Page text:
Balko is uneasy:
I’d have no problem if the Tea Parties were merely silent on issues like foreign policy, law enforcement, and the war on terrorthat is, if people who disagree on those particular issues had come together for the purpose of rallying against government debt, bailouts, spending, and so on. But it’s increasingly looking like the right’s favored big government policies are a fairly important part of the agenda of a fairly large portion of the Tea Party crowd. Advocating for more police power, more foreign policy imperialism, and more power for the federal government to detain, torture, and abrogate basic civil liberties sort of misses the entire message of the original Tea Party.
It also makes a mockery of the media narrative that these are gathering of anti-government extremists. Seems like in may parts of the country they’re as pro-government as the current administration, just pro-their kind of government.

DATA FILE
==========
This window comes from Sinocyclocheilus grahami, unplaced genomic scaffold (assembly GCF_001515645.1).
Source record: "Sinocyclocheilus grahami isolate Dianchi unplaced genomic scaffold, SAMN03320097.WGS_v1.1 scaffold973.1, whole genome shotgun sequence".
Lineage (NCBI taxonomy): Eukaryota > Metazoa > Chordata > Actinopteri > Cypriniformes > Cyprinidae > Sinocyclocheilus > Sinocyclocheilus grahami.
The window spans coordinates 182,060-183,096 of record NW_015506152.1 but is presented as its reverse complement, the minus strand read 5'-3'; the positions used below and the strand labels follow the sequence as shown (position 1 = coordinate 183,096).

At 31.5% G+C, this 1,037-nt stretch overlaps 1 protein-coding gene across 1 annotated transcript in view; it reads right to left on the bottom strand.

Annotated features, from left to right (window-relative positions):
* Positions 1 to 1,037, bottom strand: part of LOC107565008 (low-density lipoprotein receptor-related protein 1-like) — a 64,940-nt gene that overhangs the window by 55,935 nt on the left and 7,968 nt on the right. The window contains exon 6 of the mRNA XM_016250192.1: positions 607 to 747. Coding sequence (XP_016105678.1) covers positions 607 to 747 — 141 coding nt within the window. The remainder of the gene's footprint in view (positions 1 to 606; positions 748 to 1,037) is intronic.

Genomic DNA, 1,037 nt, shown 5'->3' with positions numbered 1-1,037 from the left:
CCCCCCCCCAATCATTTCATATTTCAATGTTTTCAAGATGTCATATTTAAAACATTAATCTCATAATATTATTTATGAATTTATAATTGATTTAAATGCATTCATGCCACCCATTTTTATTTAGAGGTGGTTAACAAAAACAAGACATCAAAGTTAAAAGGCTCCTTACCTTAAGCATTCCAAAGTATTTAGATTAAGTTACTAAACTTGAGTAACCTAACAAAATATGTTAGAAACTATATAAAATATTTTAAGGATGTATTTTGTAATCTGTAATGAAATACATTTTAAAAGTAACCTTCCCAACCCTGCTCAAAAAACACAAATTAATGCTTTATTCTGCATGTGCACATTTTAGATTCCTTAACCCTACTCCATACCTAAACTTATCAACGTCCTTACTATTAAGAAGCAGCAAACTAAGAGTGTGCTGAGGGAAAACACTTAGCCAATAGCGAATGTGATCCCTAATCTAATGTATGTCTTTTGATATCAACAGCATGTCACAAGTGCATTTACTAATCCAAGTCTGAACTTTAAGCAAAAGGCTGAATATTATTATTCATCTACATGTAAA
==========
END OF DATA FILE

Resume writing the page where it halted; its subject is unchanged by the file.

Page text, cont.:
I couldn't agree more. And how many tea-partiers favor the Arizona law? Almost all of them, you betcha.
Worse, on the fiscal front, they're total frauds. They have yet to propose any serious cuts in entitlements and want far more money poured into the military-imperial complex. In rallies, the largely white members in their fifties and older seem determined to get every penny of social security and Medicare. They are a kind of boomer revolt - but on the other side of that civil conflict, and no longer a silent majority. In fact, they're now the minority that won't shut up.
More and more, this feels to me like an essentially cultural revolt against what America is becoming: a multi-racial, multi-faith, gay-inclusive, women-friendly, majority-minority country. The "tea-party" analogy is not about restricting government as much as it is a form of almost pathological nostalgia. That's why there's much more lashing out than constructive proposals. And yes, a bi-racial president completes the picture. And no, that doesn't mean they're all racists. Discomfort with social and cultural change is not racism. But it can express itself that way.
(Photo; Palinites at a 2008 campaign rally by Jewel Samad/Getty.)